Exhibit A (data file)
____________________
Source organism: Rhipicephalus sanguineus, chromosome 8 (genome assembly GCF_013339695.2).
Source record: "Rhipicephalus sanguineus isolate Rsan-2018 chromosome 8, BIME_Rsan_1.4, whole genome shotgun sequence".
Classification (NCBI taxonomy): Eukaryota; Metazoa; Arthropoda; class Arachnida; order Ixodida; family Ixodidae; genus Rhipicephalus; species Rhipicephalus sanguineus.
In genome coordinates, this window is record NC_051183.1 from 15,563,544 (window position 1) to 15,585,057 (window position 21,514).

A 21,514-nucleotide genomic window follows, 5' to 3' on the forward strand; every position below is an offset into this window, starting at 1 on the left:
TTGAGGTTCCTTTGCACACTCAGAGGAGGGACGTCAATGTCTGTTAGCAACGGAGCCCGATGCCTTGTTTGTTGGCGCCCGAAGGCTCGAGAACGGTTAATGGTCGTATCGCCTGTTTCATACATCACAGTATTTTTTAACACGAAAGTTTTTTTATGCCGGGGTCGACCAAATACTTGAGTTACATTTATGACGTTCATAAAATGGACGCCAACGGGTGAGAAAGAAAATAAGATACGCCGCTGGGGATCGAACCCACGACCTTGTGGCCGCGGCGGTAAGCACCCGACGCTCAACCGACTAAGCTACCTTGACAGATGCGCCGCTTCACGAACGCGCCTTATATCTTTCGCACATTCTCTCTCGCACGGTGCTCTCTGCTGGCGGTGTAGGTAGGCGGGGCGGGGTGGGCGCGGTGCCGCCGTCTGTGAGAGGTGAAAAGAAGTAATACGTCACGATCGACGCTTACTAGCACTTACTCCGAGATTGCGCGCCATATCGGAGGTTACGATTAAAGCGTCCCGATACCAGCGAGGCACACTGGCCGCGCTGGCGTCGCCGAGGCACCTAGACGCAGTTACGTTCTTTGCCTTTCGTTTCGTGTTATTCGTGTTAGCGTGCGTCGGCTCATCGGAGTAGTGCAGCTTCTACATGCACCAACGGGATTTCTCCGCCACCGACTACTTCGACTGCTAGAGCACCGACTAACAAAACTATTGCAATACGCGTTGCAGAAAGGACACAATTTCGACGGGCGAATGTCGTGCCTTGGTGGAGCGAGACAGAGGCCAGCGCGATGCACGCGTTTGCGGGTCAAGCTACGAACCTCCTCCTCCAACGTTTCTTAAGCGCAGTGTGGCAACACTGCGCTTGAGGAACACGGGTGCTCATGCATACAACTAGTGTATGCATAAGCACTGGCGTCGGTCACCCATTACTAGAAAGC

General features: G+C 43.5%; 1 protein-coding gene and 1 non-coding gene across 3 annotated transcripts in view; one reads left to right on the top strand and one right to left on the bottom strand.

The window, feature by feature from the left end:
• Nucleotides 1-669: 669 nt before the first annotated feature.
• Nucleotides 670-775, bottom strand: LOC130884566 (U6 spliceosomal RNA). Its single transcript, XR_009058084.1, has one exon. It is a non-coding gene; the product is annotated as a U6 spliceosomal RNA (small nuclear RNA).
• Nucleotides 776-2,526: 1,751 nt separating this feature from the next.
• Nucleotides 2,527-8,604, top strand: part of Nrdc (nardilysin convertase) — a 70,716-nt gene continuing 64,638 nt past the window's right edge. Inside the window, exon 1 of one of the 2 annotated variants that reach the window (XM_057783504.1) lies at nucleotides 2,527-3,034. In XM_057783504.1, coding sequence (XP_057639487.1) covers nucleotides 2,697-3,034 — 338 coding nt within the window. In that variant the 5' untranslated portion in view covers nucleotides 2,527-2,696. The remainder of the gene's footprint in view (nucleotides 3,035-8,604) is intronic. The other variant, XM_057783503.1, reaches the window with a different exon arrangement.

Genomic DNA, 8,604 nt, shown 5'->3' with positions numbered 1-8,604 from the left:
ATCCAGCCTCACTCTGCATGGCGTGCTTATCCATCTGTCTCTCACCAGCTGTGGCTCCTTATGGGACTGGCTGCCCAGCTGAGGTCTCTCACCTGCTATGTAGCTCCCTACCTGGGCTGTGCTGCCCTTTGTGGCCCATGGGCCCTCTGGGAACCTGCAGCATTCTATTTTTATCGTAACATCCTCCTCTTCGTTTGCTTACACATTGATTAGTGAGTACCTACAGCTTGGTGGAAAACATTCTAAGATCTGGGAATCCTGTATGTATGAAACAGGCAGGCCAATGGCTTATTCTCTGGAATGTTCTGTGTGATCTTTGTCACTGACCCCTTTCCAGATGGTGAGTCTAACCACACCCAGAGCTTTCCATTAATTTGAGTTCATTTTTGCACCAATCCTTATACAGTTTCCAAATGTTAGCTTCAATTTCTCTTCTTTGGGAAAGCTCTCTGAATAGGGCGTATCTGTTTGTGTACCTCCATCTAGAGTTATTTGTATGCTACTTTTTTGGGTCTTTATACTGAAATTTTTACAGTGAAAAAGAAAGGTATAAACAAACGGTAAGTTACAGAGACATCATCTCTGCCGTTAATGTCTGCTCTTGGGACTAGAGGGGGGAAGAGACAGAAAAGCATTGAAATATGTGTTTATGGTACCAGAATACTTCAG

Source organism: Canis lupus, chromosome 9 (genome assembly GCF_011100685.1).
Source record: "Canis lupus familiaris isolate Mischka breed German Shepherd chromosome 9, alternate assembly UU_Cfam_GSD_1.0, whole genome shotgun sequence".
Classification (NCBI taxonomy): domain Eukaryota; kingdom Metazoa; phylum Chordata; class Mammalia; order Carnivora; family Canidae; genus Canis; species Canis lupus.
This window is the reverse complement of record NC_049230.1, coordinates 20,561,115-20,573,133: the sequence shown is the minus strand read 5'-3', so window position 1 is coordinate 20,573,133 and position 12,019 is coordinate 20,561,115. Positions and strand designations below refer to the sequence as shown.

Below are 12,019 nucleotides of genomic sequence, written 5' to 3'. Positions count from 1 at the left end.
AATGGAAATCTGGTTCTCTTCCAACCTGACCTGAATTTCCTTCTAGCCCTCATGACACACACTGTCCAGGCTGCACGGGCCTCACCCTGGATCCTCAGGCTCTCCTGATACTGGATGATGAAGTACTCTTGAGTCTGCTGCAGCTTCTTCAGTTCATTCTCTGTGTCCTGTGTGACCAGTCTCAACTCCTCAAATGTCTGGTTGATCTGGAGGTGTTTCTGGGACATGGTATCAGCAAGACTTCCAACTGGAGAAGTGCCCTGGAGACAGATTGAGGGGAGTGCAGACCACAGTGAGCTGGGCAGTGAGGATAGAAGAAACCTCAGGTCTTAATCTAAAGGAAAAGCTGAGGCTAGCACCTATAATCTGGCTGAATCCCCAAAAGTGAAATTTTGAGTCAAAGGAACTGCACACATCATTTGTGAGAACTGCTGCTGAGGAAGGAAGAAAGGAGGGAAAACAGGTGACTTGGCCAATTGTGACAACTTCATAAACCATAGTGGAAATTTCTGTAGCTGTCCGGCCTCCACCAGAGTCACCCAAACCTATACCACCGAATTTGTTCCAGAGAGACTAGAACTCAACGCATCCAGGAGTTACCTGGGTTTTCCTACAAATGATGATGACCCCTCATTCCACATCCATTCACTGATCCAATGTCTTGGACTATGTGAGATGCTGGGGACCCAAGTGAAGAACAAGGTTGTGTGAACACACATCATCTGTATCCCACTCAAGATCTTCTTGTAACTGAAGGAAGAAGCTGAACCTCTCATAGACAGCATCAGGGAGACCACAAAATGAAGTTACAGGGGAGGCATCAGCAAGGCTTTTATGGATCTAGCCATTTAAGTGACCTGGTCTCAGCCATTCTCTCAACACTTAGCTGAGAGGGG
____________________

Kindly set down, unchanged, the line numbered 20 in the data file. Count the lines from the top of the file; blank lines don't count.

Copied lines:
AATGGAAATCTGGTTCTCTTCCAACCTGACCTGAATTTCCTTCTAGCCCTCATGACACACACTGTCCAGGCTGCACGGGCCTCACCCTGGATCCTCAGGCTCTCCTGATACTGGATGATGAAGTACTCTTGAGTCTGCTGCAGCTTCTTCAGTTCATTCTCTGTGTCCTGTGTGACCAGTCTCAACTCCTCAAATGTCTGGTTGATCTGGAGGTGTTTCTGGGACATGGTATCAGCAAGACTTCCAACTGGAGAAGTGCCCTGGAGACAGATTGAGGGGAGTGCAGACCACAGTGAGCTGGGCAGTGAGGATAGAAGAAACCTCAGGTCTTAATCTAAAGGAAAAGCTGAGGCTAGCACCTATAATCTGGCTGAATCCCCAAAAGTGAAATTTTGAGTCAAAGGAACTGCACACATCATTTGTGAGAACTGCTGCTGAGGAAGGAAGAAAGGAGGGAAAACAGGTGACTTGGCCAATTGTGACAACTTCATAAACCATAGTGGAAATTTCTGTAGCTGTCCGGCCTCCACCAGAGTCACCCAAACCTATACCACCGAATTTGTTCCAGAGAGACTAGAACTCAACGCATCCAGGAGTTACCTGGGTTTTCCTACAAATGATGATGACCCCTCATTCCACATCCATTCACTGATCCAATGTCTTGGACTATGTGAGATGCTGGGGACCCAAGTGAAGAACAAGGTTGTGTGAACACACATCATCTGTATCCCACTCAAGATCTTCTTGTAACTGAAGGAAGAAGCTGAACCTCTCATAGACAGCATCAGGGAGACCACAAAATGAAGTTACAGGGGAGGCATCAGCAAGGCTTTTATGGATCTAGCCATTTAAGTGACCTGGTCTCAGCCATTCTCTCAACACTTAGCTGAGAGGGG